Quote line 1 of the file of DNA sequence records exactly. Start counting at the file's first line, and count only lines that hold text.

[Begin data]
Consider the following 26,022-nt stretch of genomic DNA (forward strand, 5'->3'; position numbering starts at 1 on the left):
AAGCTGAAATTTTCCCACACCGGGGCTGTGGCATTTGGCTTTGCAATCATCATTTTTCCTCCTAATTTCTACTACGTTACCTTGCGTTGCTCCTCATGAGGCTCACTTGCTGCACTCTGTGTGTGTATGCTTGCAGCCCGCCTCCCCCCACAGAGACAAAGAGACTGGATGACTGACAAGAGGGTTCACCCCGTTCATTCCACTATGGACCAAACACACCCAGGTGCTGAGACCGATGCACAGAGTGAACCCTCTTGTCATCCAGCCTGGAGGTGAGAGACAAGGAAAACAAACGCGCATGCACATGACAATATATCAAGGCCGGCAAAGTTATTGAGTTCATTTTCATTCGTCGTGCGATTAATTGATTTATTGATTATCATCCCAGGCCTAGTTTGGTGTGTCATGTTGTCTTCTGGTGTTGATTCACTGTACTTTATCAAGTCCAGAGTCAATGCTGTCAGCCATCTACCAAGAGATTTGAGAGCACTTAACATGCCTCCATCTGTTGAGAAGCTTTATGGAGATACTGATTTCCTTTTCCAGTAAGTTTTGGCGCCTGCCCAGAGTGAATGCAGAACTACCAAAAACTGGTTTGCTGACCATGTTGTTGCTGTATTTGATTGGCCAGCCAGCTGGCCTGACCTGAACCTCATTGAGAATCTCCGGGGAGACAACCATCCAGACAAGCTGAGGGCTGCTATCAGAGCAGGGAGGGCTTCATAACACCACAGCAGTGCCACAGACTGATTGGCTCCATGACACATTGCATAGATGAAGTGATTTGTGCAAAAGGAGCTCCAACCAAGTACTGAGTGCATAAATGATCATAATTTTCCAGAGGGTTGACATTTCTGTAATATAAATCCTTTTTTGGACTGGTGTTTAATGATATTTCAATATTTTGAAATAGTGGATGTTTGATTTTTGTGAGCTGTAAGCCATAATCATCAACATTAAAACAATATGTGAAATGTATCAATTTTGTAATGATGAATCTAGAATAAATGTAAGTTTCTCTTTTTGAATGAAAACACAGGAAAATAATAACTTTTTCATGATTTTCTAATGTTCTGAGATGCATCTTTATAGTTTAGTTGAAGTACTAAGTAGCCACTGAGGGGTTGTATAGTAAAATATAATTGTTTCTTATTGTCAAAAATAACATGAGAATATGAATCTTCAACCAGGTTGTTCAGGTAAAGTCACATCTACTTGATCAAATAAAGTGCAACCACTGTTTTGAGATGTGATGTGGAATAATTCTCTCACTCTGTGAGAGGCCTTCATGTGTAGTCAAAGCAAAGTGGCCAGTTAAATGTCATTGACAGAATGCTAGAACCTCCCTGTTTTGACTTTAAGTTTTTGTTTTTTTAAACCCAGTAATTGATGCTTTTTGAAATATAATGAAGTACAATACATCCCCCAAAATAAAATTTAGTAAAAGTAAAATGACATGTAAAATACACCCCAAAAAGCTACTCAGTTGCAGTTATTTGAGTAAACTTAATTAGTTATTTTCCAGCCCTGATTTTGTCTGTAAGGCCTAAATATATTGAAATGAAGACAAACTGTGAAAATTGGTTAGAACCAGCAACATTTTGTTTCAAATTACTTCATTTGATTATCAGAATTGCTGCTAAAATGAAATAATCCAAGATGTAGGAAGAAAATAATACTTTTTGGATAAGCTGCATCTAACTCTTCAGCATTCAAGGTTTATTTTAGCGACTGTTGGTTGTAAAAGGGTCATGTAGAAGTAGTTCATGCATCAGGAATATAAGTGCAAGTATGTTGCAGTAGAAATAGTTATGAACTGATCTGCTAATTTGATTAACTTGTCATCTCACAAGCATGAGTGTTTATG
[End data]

Consider the following 26,022-nt stretch of genomic DNA (forward strand, 5'->3'; position numbering starts at 1 on the left):